NEW 52: What We Talk About When We Talk About Carrie Kelley

1. The ridiculous cover of Batman and Red Robin #19

Batman and Red Robin 19 Carrie Kelley

The latest publicity stunt for DC, the branding of April’s gatefold-cover shockers as “WTF Certified,” fell apart when DC realized people don’t enjoy cuss words in 2013. We’re just beyond that as a society, I guess. The letter f is just too much for our fragile collective consciousness to bear at this point in history. Also, it wasn’t a particularly bright idea to begin with, since it sets DC up for failure and fans up for disappointment (how “WTF?” could these covers be, exactly?). I was originally going to do a post on just “WTF Certified,” examining the rigorous certification process, going through the educational and professional backgrounds of the board members vetting these potentially heart-stopping pieces of cover art, but some truths are so self-evidently stupid I figured why bother.

In this month’s Batman and Red Robin #19, the gatefold cover flips open to reveal none other than Frank Miller’s creation, Carrie Kelley, who served as Robin in the classic The Dark Knight Returns and the not-so-classic The Dark Knight Strikes Again. Carrie Kelley as an in-continuity Robin? I’ll take that. I discussed the possibility a year ago, and there’s a lot of reasons why it could work, but the cover of Batman and Red Robin #19 has nothing to do with anything in the actual issue itself. Carrie dresses up as Robin for a superhero-themed costume party and that’s that. She’s certainly not swinging through the lightning-filled sky with an older, grizzled Bruce Wayne. People thinking, “Wow! Carrie Kelley as Robin!” when they look at the cover are going to be thinking something else by the time they get to the last page (probably “F–k DC. F–k DC so hard.”)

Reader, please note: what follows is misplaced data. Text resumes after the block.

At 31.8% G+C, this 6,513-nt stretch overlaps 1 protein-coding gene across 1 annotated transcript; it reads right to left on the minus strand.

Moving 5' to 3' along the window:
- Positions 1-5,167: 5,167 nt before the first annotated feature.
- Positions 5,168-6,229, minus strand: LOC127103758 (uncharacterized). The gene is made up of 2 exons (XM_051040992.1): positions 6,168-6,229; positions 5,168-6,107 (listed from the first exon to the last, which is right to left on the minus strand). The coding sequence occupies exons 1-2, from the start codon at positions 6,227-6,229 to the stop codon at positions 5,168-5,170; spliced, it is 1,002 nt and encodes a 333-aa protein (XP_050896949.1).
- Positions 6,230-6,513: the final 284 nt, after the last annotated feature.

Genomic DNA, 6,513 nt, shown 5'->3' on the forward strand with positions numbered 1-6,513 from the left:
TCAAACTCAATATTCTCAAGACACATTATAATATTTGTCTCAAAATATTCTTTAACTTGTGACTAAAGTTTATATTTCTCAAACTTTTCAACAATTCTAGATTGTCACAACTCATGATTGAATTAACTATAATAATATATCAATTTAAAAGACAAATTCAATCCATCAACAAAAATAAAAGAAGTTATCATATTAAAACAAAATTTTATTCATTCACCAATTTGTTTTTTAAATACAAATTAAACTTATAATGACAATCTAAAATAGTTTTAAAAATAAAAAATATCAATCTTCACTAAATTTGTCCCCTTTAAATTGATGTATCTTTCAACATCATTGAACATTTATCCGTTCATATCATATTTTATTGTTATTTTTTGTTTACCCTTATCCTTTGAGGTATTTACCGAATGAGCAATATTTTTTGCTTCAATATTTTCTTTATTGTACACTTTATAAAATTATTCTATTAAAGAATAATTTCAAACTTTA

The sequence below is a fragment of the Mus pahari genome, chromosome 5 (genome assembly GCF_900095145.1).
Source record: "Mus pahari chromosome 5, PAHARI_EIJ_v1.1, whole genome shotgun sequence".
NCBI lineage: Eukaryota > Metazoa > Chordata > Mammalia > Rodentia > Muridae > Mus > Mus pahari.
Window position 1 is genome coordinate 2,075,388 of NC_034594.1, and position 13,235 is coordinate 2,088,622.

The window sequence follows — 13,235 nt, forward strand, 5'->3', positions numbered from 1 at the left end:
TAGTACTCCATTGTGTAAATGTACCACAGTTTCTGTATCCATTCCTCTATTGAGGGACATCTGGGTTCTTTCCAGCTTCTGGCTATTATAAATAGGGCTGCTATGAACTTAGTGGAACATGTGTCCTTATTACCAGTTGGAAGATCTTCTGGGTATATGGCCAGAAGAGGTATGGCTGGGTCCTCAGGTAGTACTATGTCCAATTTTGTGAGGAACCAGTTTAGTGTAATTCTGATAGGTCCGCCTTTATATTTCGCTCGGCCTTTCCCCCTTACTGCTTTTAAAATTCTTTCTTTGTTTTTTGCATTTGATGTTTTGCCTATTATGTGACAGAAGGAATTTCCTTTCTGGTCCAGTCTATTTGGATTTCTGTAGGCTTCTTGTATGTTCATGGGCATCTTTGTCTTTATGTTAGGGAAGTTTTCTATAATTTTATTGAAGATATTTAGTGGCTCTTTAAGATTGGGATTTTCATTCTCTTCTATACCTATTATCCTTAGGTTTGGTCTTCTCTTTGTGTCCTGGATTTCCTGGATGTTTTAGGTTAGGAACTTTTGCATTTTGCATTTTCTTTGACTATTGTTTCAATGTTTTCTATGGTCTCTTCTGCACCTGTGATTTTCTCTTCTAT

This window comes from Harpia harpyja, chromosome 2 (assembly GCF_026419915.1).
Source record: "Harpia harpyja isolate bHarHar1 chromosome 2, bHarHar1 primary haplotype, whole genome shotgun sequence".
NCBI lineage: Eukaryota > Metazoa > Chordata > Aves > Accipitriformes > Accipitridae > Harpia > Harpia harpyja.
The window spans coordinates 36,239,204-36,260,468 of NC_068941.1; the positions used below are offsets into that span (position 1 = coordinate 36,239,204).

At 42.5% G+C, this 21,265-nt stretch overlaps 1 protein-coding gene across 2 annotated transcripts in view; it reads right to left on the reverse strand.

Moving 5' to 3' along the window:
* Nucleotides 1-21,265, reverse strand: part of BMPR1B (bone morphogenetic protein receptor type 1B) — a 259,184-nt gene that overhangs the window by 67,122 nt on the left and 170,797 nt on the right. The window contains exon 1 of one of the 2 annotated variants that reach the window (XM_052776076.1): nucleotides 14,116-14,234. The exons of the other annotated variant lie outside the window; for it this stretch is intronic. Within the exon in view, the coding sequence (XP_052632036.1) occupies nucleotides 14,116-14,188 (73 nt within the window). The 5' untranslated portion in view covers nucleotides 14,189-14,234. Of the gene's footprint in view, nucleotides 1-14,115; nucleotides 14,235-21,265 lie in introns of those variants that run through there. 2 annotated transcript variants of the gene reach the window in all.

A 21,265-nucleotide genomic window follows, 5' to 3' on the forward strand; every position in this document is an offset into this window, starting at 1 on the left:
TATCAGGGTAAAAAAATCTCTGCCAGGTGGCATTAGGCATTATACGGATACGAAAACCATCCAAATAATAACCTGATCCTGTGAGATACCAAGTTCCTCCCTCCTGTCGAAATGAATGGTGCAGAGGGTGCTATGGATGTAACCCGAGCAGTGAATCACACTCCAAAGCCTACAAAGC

2. The Dark Knight Returns Carrie Kelley versus New 52 Carrie Kelley

Carrie Kelley The Dark Knight Returns